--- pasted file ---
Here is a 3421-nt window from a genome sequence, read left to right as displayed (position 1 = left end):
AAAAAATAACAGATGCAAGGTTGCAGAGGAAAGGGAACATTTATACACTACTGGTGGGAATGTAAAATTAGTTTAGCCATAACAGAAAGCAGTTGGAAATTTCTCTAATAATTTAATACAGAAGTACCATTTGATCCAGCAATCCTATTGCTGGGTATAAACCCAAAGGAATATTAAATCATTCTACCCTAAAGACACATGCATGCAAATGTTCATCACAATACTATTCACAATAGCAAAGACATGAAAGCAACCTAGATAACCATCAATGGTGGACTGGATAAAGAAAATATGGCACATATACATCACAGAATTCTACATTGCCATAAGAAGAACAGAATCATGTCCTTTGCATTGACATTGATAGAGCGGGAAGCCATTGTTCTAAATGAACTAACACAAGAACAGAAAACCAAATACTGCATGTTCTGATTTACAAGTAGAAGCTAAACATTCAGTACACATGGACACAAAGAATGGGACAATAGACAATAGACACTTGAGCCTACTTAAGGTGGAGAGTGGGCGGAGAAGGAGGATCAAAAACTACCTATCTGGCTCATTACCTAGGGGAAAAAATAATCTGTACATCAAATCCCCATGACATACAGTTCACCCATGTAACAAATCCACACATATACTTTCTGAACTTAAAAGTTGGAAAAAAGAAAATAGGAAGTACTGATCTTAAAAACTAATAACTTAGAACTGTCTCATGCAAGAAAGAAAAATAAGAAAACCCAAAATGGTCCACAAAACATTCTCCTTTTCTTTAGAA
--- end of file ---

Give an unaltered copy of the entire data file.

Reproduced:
Here is a 3421-nt window from a genome sequence, read left to right as displayed (position 1 = left end):
AAAAAATAACAGATGCAAGGTTGCAGAGGAAAGGGAACATTTATACACTACTGGTGGGAATGTAAAATTAGTTTAGCCATAACAGAAAGCAGTTGGAAATTTCTCTAATAATTTAATACAGAAGTACCATTTGATCCAGCAATCCTATTGCTGGGTATAAACCCAAAGGAATATTAAATCATTCTACCCTAAAGACACATGCATGCAAATGTTCATCACAATACTATTCACAATAGCAAAGACATGAAAGCAACCTAGATAACCATCAATGGTGGACTGGATAAAGAAAATATGGCACATATACATCACAGAATTCTACATTGCCATAAGAAGAACAGAATCATGTCCTTTGCATTGACATTGATAGAGCGGGAAGCCATTGTTCTAAATGAACTAACACAAGAACAGAAAACCAAATACTGCATGTTCTGATTTACAAGTAGAAGCTAAACATTCAGTACACATGGACACAAAGAATGGGACAATAGACAATAGACACTTGAGCCTACTTAAGGTGGAGAGTGGGCGGAGAAGGAGGATCAAAAACTACCTATCTGGCTCATTACCTAGGGGAAAAAATAATCTGTACATCAAATCCCCATGACATACAGTTCACCCATGTAACAAATCCACACATATACTTTCTGAACTTAAAAGTTGGAAAAAAGAAAATAGGAAGTACTGATCTTAAAAACTAATAACTTAGAACTGTCTCATGCAAGAAAGAAAAATAAGAAAACCCAAAATGGTCCACAAAACATTCTCCTTTTCTTTAGAA